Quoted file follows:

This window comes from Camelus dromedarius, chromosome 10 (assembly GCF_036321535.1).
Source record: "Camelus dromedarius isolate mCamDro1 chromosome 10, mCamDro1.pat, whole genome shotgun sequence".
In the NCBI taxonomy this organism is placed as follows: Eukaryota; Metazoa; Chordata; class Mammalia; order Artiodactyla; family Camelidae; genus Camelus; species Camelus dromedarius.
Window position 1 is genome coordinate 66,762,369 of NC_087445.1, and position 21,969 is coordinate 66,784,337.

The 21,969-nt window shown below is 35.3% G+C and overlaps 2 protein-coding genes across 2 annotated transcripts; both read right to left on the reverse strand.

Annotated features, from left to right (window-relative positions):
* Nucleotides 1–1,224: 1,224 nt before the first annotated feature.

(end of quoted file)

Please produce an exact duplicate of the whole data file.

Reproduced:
This window comes from Camelus dromedarius, chromosome 10 (assembly GCF_036321535.1).
Source record: "Camelus dromedarius isolate mCamDro1 chromosome 10, mCamDro1.pat, whole genome shotgun sequence".
In the NCBI taxonomy this organism is placed as follows: Eukaryota; Metazoa; Chordata; class Mammalia; order Artiodactyla; family Camelidae; genus Camelus; species Camelus dromedarius.
Window position 1 is genome coordinate 66,762,369 of NC_087445.1, and position 21,969 is coordinate 66,784,337.

The 21,969-nt window shown below is 35.3% G+C and overlaps 2 protein-coding genes across 2 annotated transcripts; both read right to left on the reverse strand.

Annotated features, from left to right (window-relative positions):
* Nucleotides 1–1,224: 1,224 nt before the first annotated feature.